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Joshua Liem

Senior Audit Manager

"Not everything runs flawlessly within the bank, and of course the stakes are high. So you can easily get overwhelmed. But it’s precisely because of this that you - especially an auditor - can make a real impact on the bank and on society."

Constantly on the lookout for hitches and ways to improve

"When someone applies for a mortgage, our mortgage colleagues go through a number of steps to see if they can approve it. For example, they request certain documents, check internal agreements, such as on limits, and ask questions. Such processes can often be improved, either because they no longer satisfy regulations, meet customer requirements or are inefficient. Our audit team is then called in to identify where things are going wrong and what can be improved."

Getting down to work for client-colleagues

"My team and I focus on the retail side of the bank: Retail Banking. Within that area, I concentrate specifically on the ABN AMRO Mortgages Group and International Card Services, our credit card services. At the request of management, we audit a process, which takes about one and a half months on average. We then produce an audit report. This states exactly what we have seen, what we think could be done more efficiently or what needs to be changed to comply with the law - all in a fully substantiated way of course. We also agree specific measures with management and monitor the follow-up steps that need to be taken."

A whole new ball game

"Before I joined ABN AMRO, I spent 10 years with PwC, again as an auditor - but an external one. As such, I was only auditing the financial reporting. My work as an internal auditor is wider, since I can become involved in everything from operations to credit and IT systems. I also go into things in more depth, because here I can really get my teeth into what I’m auditing. Moreover, I am now making a more obvious contribution to improvements which visibly benefit both customers and society."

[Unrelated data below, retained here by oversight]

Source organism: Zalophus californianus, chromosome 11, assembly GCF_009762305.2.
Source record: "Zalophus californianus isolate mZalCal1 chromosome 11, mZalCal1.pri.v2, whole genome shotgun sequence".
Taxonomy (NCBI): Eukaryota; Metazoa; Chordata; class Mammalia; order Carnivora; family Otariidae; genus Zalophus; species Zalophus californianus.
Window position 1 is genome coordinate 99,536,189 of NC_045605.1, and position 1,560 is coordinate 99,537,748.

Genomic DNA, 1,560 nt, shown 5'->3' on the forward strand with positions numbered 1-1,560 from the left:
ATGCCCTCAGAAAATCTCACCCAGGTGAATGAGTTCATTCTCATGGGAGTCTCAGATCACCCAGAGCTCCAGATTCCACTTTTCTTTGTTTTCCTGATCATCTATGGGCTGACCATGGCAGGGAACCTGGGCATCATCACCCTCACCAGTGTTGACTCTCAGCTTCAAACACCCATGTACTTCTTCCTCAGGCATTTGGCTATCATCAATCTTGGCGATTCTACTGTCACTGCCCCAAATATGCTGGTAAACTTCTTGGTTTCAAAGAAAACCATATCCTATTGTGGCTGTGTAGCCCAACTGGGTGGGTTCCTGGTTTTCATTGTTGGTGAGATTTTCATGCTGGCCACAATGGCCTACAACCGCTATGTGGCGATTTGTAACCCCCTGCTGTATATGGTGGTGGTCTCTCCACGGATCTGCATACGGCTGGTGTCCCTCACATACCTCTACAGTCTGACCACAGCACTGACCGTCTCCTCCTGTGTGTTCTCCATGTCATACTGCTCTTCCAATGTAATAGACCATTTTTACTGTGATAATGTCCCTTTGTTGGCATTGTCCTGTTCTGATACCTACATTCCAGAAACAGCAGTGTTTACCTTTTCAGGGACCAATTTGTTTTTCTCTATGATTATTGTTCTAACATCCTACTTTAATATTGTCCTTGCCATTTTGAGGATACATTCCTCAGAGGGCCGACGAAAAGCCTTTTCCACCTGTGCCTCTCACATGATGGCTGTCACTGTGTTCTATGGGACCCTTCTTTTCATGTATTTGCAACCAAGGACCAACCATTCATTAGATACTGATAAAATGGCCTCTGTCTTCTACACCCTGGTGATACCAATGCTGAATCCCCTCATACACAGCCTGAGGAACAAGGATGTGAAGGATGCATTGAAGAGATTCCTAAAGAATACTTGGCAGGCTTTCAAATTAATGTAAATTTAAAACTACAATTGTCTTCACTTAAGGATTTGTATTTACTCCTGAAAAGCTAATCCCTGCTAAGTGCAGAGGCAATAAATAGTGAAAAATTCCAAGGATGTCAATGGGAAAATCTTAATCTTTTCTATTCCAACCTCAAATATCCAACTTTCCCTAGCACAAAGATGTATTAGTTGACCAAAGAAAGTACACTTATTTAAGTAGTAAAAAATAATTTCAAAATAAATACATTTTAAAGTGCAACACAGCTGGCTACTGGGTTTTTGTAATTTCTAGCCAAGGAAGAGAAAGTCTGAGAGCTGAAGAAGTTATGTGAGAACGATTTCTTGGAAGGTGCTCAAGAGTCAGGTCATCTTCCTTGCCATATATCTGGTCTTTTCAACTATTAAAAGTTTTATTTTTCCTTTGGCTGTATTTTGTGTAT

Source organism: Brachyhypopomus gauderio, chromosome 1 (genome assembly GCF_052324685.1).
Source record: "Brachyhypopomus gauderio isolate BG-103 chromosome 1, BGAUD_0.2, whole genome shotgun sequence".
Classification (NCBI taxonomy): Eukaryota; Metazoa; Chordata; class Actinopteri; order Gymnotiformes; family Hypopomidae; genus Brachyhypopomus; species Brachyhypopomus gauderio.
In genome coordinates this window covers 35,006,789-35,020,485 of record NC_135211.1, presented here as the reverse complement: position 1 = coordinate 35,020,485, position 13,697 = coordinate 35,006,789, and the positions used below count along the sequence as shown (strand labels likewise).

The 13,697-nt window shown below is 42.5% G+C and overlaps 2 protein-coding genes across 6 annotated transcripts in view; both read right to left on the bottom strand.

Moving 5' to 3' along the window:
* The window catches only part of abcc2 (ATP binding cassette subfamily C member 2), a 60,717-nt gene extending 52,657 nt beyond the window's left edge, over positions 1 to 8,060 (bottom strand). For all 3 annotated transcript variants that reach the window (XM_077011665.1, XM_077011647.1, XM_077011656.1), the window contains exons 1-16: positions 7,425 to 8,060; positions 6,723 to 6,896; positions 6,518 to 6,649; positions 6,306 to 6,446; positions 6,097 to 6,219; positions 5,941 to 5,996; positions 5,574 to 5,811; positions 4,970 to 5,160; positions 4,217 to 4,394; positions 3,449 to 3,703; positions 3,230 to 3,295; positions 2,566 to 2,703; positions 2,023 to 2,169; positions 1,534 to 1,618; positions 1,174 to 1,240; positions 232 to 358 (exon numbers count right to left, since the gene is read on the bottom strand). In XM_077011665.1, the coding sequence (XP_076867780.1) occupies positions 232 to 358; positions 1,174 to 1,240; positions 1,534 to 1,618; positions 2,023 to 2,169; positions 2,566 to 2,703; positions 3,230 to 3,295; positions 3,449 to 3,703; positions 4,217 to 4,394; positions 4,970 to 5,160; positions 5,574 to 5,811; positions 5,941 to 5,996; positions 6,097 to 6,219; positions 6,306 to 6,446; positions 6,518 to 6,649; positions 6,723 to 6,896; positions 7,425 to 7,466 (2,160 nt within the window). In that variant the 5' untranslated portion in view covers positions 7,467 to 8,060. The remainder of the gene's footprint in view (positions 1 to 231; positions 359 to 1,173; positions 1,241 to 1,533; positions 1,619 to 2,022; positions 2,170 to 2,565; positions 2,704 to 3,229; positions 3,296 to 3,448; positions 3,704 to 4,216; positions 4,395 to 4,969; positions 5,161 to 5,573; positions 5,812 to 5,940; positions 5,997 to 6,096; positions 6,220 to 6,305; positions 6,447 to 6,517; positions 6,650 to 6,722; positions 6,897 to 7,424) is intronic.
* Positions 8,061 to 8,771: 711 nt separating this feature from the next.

"For example, at the start of the COVID-19 crisis, we gave customers who were experiencing financial difficulties a provisional mortgage payment stop. This allowed them to temporarily suspend their repayments. A whole new process had to be set up for this - one for which there had been no previous blueprint or best practice. Of course, as an auditor you always have to deal with frameworks, such as regulations and the demands of the regulatory authorities. But within those constraints we could be highly innovative, both as auditors and as advisers, in identifying where improvements can be made and in suggesting possible solutions. This is far less easy for external auditors because they are much more locked into a predefined process."

Avoiding the ‘autopilot’ mentality

"I started at ABN AMRO Corporate & Institutional Banking, the business unit for large corporate clients, in 2015. I really enjoyed it there. But shortly before the coronavirus pandemic, I got the chance for promotion and to move over to Retail Banking. I seized it with both hands. My view is that after five to seven years in a job, you need to turn to something new, or the work becomes too routine. And as an auditor especially, you’ve got to stay sharp. Fortunately, there are plenty of opportunities to progress within the bank."

"Or at any rate, enough opportunities come along. It’s up to you to grasp them. Whether it’s a different job, training or challenging projects you are aiming for, you’ve always got to justify why something is likely to be good for you, your development and the bank. If you manage to do so, then you can absolutely count on all the scope and support you need."

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